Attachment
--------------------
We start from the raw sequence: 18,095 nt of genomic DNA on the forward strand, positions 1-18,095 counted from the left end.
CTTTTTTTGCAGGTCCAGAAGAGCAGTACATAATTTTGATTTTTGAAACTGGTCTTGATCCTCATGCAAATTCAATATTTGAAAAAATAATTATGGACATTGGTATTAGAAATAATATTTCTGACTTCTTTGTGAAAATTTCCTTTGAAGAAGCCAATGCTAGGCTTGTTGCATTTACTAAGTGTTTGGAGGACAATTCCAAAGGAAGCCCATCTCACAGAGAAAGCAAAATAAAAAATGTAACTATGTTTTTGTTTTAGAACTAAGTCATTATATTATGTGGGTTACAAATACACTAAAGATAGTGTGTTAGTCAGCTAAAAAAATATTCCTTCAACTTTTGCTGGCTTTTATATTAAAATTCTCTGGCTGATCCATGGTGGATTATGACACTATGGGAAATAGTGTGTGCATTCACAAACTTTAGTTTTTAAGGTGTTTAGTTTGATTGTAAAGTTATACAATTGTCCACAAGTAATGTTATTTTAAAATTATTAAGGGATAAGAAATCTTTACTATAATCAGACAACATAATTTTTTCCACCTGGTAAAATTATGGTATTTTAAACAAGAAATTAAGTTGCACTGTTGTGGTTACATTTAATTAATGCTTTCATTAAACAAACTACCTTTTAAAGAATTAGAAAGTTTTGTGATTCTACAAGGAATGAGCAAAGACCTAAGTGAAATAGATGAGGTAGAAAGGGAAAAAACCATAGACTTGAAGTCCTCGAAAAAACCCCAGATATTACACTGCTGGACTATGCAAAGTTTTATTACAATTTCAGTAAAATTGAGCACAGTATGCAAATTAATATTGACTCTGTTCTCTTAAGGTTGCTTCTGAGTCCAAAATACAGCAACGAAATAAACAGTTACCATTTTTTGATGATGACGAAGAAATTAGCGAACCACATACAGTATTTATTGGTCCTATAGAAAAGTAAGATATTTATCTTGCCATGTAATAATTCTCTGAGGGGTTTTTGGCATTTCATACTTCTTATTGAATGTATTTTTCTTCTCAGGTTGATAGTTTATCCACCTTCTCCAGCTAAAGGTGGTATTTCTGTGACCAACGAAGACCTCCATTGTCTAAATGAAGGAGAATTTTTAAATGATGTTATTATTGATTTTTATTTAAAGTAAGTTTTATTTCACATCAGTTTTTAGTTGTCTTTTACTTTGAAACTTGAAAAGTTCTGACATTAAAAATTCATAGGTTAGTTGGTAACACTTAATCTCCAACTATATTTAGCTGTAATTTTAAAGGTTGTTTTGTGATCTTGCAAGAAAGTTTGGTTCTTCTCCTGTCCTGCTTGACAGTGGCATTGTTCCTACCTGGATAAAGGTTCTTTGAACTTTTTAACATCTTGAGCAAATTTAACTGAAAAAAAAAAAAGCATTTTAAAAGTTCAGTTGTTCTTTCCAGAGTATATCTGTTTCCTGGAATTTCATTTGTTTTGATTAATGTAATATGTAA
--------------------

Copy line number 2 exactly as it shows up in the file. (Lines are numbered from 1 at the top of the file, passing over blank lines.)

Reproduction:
CTTTTTTTGCAGGTCCAGAAGAGCAGTACATAATTTTGATTTTTGAAACTGGTCTTGATCCTCATGCAAATTCAATATTTGAAAAAATAATTATGGACATTGGTATTAGAAATAATATTTCTGACTTCTTTGTGAAAATTTCCTTTGAAGAAGCCAATGCTAGGCTTGTTGCATTTACTAAGTGTTTGGAGGACAATTCCAAAGGAAGCCCATCTCACAGAGAAAGCAAAATAAAAAATGTAACTATGTTTTTGTTTTAGAACTAAGTCATTATATTATGTGGGTTACAAATACACTAAAGATAGTGTGTTAGTCAGCTAAAAAAATATTCCTTCAACTTTTGCTGGCTTTTATATTAAAATTCTCTGGCTGATCCATGGTGGATTATGACACTATGGGAAATAGTGTGTGCATTCACAAACTTTAGTTTTTAAGGTGTTTAGTTTGATTGTAAAGTTATACAATTGTCCACAAGTAATGTTATTTTAAAATTATTAAGGGATAAGAAATCTTTACTATAATCAGACAACATAATTTTTTCCACCTGGTAAAATTATGGTATTTTAAACAAGAAATTAAGTTGCACTGTTGTGGTTACATTTAATTAATGCTTTCATTAAACAAACTACCTTTTAAAGAATTAGAAAGTTTTGTGATTCTACAAGGAATGAGCAAAGACCTAAGTGAAATAGATGAGGTAGAAAGGGAAAAAACCATAGACTTGAAGTCCTCGAAAAAACCCCAGATATTACACTGCTGGACTATGCAAAGTTTTATTACAATTTCAGTAAAATTGAGCACAGTATGCAAATTAATATTGACTCTGTTCTCTTAAGGTTGCTTCTGAGTCCAAAATACAGCAACGAAATAAACAGTTACCATTTTTTGATGATGACGAAGAAATTAGCGAACCACATACAGTATTTATTGGTCCTATAGAAAAGTAAGATATTTATCTTGCCATGTAATAATTCTCTGAGGGGTTTTTGGCATTTCATACTTCTTATTGAATGTATTTTTCTTCTCAGGTTGATAGTTTATCCACCTTCTCCAGCTAAAGGTGGTATTTCTGTGACCAACGAAGACCTCCATTGTCTAAATGAAGGAGAATTTTTAAATGATGTTATTATTGATTTTTATTTAAAGTAAGTTTTATTTCACATCAGTTTTTAGTTGTCTTTTACTTTGAAACTTGAAAAGTTCTGACATTAAAAATTCATAGGTTAGTTGGTAACACTTAATCTCCAACTATATTTAGCTGTAATTTTAAAGGTTGTTTTGTGATCTTGCAAGAAAGTTTGGTTCTTCTCCTGTCCTGCTTGACAGTGGCATTGTTCCTACCTGGATAAAGGTTCTTTGAACTTTTTAACATCTTGAGCAAATTTAACTGAAAAAAAAAAAAGCATTTTAAAAGTTCAGTTGTTCTTTCCAGAGTATATCTGTTTCCTGGAATTTCATTTGTTTTGATTAATGTAATATGTAA